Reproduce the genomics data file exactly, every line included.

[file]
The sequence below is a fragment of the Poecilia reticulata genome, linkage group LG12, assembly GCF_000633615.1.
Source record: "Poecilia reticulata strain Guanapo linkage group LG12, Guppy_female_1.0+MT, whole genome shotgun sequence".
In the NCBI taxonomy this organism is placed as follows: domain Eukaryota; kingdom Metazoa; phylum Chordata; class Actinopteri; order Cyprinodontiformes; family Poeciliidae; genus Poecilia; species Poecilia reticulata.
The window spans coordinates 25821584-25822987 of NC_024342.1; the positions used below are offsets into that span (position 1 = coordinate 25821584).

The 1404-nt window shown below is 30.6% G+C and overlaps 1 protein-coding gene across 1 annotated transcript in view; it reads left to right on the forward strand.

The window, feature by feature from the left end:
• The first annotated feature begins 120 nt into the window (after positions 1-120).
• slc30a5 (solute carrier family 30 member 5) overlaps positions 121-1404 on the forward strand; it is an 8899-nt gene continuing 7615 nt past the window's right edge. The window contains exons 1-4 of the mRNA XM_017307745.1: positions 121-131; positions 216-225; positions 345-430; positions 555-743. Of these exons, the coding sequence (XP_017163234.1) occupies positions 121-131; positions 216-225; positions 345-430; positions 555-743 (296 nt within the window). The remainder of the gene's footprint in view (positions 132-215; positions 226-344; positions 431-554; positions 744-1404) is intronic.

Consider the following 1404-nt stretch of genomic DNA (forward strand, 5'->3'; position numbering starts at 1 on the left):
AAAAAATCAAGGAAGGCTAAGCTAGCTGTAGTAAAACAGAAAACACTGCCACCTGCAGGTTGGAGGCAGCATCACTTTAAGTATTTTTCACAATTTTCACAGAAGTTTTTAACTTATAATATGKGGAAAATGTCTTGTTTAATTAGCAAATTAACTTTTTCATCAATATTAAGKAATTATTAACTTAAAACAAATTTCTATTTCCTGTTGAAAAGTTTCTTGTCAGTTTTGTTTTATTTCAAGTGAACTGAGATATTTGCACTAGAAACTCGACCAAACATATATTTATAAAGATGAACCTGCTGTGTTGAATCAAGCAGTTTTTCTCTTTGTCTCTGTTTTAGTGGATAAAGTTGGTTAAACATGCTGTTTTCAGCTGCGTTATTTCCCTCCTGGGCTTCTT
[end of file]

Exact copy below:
The sequence below is a fragment of the Poecilia reticulata genome, linkage group LG12, assembly GCF_000633615.1.
Source record: "Poecilia reticulata strain Guanapo linkage group LG12, Guppy_female_1.0+MT, whole genome shotgun sequence".
In the NCBI taxonomy this organism is placed as follows: domain Eukaryota; kingdom Metazoa; phylum Chordata; class Actinopteri; order Cyprinodontiformes; family Poeciliidae; genus Poecilia; species Poecilia reticulata.
The window spans coordinates 25821584-25822987 of NC_024342.1; the positions used below are offsets into that span (position 1 = coordinate 25821584).

The 1404-nt window shown below is 30.6% G+C and overlaps 1 protein-coding gene across 1 annotated transcript in view; it reads left to right on the forward strand.

The window, feature by feature from the left end:
• The first annotated feature begins 120 nt into the window (after positions 1-120).
• slc30a5 (solute carrier family 30 member 5) overlaps positions 121-1404 on the forward strand; it is an 8899-nt gene continuing 7615 nt past the window's right edge. The window contains exons 1-4 of the mRNA XM_017307745.1: positions 121-131; positions 216-225; positions 345-430; positions 555-743. Of these exons, the coding sequence (XP_017163234.1) occupies positions 121-131; positions 216-225; positions 345-430; positions 555-743 (296 nt within the window). The remainder of the gene's footprint in view (positions 132-215; positions 226-344; positions 431-554; positions 744-1404) is intronic.

Consider the following 1404-nt stretch of genomic DNA (forward strand, 5'->3'; position numbering starts at 1 on the left):
AAAAAATCAAGGAAGGCTAAGCTAGCTGTAGTAAAACAGAAAACACTGCCACCTGCAGGTTGGAGGCAGCATCACTTTAAGTATTTTTCACAATTTTCACAGAAGTTTTTAACTTATAATATGKGGAAAATGTCTTGTTTAATTAGCAAATTAACTTTTTCATCAATATTAAGKAATTATTAACTTAAAACAAATTTCTATTTCCTGTTGAAAAGTTTCTTGTCAGTTTTGTTTTATTTCAAGTGAACTGAGATATTTGCACTAGAAACTCGACCAAACATATATTTATAAAGATGAACCTGCTGTGTTGAATCAAGCAGTTTTTCTCTTTGTCTCTGTTTTAGTGGATAAAGTTGGTTAAACATGCTGTTTTCAGCTGCGTTATTTCCCTCCTGGGCTTCTT